“There was an outcry when the trial started, now those fine words must now be turned into practical action,” said Zoya Phana a refugee from Burma now living in the UK.
“The soft diplomacy of the UN and Asian countries has failed. A global arms embargo is the most effective way of showing this military dictatorship that it can no longer defy the international community.”
And according to the blog ,Moses Onlus in English, a global arms embargo is how the world needs to respond to the sentencing of Aung San Suu Kyi.
A court in Burma has sentenced the pro-democracy leader Aung San Suu Kyi to an additional 18 months’ house arrest today. Ms Suu Kyi was convicted of violating state security laws by allowing a US national into her lakeside home after he swam there.
UK Prime Minister Gordon Brown said he was “saddened and angry” by the verdict and described the trial as a “sham”.He said it was “a purely political sentence” designed to prevent her from taking part in next year’s planned elections.
But amid international condemnation and voiced support for democracy in Burma what is the world actually doing to free Aung San Suu Kyi? Does the world actively get involved in a country when it suits them?
When someone like the UK Prime Minister says that this is a political sentence and that the trial is a sham does that not warrant more than just world condemnation?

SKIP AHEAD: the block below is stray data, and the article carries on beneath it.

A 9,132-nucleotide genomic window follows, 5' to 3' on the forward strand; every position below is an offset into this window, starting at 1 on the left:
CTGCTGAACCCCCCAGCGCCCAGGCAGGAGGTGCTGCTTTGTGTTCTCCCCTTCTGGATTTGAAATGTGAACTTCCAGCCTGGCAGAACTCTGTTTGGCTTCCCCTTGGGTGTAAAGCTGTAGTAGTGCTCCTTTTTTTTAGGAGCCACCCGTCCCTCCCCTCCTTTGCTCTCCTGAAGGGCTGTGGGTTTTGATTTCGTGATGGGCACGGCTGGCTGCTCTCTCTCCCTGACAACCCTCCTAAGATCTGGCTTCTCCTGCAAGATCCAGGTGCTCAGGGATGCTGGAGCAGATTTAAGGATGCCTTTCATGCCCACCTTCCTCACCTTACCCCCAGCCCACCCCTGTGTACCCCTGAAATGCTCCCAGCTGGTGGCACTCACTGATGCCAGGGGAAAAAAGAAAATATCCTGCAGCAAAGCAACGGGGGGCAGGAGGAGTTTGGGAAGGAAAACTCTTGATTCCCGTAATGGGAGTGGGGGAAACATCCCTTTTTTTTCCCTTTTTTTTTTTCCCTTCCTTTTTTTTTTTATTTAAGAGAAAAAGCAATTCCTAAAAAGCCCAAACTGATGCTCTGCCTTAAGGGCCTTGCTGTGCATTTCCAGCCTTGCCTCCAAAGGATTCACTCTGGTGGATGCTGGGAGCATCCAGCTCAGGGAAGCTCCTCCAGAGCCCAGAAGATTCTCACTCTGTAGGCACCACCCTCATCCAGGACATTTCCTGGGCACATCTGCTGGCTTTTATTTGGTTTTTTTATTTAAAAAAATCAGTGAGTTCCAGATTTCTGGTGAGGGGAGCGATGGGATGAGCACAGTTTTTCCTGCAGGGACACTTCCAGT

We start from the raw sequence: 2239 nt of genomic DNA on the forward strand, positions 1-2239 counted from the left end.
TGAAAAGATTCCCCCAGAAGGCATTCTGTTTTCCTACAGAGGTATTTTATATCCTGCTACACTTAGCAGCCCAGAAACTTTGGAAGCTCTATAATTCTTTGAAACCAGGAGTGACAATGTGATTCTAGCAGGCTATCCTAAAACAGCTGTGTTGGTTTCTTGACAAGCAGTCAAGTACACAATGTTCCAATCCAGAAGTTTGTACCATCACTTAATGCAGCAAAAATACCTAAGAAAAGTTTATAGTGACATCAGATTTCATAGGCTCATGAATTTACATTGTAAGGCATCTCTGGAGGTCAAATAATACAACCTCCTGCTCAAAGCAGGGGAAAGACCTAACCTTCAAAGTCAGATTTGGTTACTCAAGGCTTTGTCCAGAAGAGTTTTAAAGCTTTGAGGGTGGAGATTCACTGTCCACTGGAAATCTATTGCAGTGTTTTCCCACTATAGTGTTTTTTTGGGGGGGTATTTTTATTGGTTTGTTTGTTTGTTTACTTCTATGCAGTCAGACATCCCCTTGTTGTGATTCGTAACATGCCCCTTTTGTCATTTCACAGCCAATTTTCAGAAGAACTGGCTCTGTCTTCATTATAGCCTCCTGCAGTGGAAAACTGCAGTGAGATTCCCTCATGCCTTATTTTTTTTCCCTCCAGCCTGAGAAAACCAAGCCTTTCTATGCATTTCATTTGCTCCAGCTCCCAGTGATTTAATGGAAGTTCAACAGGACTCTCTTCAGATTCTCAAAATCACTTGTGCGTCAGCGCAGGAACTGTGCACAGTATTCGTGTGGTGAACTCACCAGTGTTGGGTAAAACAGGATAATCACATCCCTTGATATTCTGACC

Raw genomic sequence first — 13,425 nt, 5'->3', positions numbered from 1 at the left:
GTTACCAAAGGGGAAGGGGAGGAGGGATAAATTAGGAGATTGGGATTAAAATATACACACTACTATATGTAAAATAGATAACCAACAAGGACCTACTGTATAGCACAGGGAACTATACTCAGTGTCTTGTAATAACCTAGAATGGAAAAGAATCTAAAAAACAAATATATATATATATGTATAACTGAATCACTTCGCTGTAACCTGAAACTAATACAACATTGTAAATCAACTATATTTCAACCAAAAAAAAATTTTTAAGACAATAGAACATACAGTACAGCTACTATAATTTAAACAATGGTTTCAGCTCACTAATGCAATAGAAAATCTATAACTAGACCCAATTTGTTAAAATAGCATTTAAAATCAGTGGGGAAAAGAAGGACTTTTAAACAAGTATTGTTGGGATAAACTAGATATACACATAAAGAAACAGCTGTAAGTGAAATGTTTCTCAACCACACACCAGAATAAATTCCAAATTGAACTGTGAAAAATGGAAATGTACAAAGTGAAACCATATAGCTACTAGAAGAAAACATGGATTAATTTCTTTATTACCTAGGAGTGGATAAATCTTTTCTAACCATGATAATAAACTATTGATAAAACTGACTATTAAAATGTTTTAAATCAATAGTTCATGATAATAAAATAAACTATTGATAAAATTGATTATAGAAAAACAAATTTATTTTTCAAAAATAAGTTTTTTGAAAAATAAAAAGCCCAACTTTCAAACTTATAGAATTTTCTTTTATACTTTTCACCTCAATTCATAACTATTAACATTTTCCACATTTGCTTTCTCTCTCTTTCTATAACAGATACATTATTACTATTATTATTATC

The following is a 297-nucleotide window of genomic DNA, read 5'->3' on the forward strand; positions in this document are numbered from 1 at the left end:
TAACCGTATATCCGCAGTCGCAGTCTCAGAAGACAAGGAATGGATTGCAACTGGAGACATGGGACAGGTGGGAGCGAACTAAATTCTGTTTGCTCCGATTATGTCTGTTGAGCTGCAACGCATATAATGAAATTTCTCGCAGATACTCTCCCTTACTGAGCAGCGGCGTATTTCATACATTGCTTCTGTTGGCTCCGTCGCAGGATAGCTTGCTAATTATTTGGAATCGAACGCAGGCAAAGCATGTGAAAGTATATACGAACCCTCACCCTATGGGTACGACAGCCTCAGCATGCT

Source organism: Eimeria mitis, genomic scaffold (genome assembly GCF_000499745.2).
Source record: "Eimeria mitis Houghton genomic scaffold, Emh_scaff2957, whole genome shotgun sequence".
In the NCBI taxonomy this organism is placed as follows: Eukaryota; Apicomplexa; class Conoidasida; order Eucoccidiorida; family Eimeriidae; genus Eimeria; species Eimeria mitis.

Last year The UN special envoy to Burma Mr Ibrahim Gambari has failed to meet Ms. Suu Kyi during his trip to Burma. This is a bit of the reaction the BBC’s Burmese Servicegot on its site when they asked if Ms. Suu Kyi made the right decision not to meet Mr. Gambari
Tha Han here in the UK said
“As long as Daw Suu Kyi is under detention and our democratic activists are in jail, Gambari’s visits are merely ‘zoo visits’. It is as good as waving hands to captive animals that will never be set free. Suu Kyi should not allow herself to be like a poodle to be transferred in a car/cage to shake hands with Gambari. It is pathetic and humiliating.”
And this from Khin Maung in Yangon Myanmar
“Yes, she made the right decision not to meet him. I think she want to let him know, especially to UN and then more emphasize to point out to the world that his trip is meaningless, useless and waste the money of people who live in this world. He cannot make any important improvement for the people of Myanmar.”
Yesterday we talked about how you’d feel having a US military base operate from your country, I’m not suggesting that it go as far as that for Burma but why is it that the World (and more specifically the US in yesterday’s discussion) chooses to have military presence in some countries, punish some countries via economic sanctions and just verbally condemn what goes on in other countries?
Also something that caught my attention this morning while listening to an interview on the World Today on the BBC World Service radio, Justin Wintle, Biographer of Ms.Suu Kyi was talking about how the world sees Burma from an Ang San Suu Kyi point of view, which got me thinking about pro-democracy leaders and while doing good to bring attention to political problems in their countries do they also hinder the world from getting a full picture of that country?